The Poderopedia platform helps show the relationships among the elite in a country or region, especially in places where power is concentrated in the hands of a few people. After winning the Knight News Challenge in 2011, we launched Poderopedia in Chile last fall, with the goal of mapping who’s who in business and politics in our country. We also wanted to offer an open-source version of our platform that would let anyone map relationships in their own communities.
Since then, the platform has received a lot of international press coverage, and many Chilean news websites have used Poderopedia to do fact checking, background reporting, and discover newsworthy conflicts of interest with local politicians. They’ve also reused our content, thanks to our Creative Commons 3.0 license.
This week, as part of my ICFJ Knight International Journalism Fellowship, we took a giant step toward expanding the platform. We added several new features that let users republish, reuse and add to our content and code in an easy way.
All Poderopedia profiles now include the “Republish” option. By clicking “Republish,” the system displays a message explaining the conditions for reusing our content and the “Copy” profile button. This feature is an idea first released by ProPublica.org that we’re now reusing, including their metrics tracker called Pixel Ping. (You can check it out here.)
We encourage you to use our content and post it on your news website (as local news website Publimetro started doing with its presidential elections site), blog or personal website for free, as long as you follow the basic rules of attribution: Quote Poderopedia as the author and include a link from your website to the original content.
As the name implies, each Poderopedia profile now has a tab called “News River.” When you click on this, you’ll see a list of the latest news where the entity is mentioned, including the name of the media source, the title, and the date of publication. This feature is still in its testing phase. Please give us your opinion of it by using the Feedback tab, available at the right side of your screen in Poderopedia’s website.
Do you think the information on a given Poderopedia profile is out of date? Click on our new “Needs updating” link to suggest new information we should add to the profile of an entity.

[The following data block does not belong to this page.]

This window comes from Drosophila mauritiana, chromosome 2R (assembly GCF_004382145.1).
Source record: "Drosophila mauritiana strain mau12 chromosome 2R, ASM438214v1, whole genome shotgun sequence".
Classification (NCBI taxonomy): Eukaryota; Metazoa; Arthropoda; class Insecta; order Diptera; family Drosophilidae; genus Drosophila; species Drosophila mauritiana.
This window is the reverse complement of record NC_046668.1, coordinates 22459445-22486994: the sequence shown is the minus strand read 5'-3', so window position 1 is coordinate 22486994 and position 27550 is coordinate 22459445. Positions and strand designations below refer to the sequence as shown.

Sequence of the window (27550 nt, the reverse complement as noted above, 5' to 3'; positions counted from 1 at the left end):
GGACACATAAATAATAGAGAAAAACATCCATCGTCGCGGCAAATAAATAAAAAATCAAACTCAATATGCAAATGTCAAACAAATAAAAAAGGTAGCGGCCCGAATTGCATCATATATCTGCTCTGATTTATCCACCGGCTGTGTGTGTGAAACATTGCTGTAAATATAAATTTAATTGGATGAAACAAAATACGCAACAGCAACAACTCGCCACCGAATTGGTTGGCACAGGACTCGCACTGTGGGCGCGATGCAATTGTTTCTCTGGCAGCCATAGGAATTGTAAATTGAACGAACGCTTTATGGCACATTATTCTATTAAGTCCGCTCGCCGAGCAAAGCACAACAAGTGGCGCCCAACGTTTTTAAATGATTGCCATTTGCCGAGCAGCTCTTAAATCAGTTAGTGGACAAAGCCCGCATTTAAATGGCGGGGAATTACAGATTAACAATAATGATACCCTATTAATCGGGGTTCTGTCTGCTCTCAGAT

Our first API
If you are a programmer, this announcement is for you. We have rolled out the first version of Poderopedia’s API (application programming interface). We’re interested in hearing feedback from developers who use it. The Poderopedia API allows you to generate maps of connections from the D3.js library using the Poderopedia database of entities and connections. It also lets you make general searches and queries from the Poderopedia database of existing entities. To use the Poderopedia API, you must get an API Key. Request it by writing to us here: firstname.lastname@example.org
A growing community
This week, Poderopedia reached 1,600 registered users. The number of visitors to the platform and the amount of uploaded content are equally growing. We are grateful to our growing community dedicated to making information and power available to everyone.
Vote for us in the Data Journalism Awards
Finally, remember that Poderopedia is a finalist in the GEN Data Journalism Awards, and we want to rock the Public’s Choice Award. We’re currently in second place of the overall voting. By casting your vote here, you can help us beat the giants of global journalism.
Miguel Paz is a Chilean journalist and founder of
Poderomedia foundation and Poderopedia; Knight News Challenge and
StartupChile winner ProfUDP.cl; former deputy director @elmostrador and eternal muckraker. His work has been published in two books about the best Chilean investigative journalism.
The post originally appeared on the The International Journalists’ Network’s site, IJNet.org. IJNet helps professional, citizen and aspiring journalists find training, improve their skills and make connections. IJNet
is produced by the International Center for Journalists in seven languages — Arabic, Chinese, English, Persian, Portuguese, Russian and Spanish — with a global team of professional editors. Subscribe to IJNet’s free, weekly newsletter. You can also follow IJNet on Twitter or like IJNet on Facebook.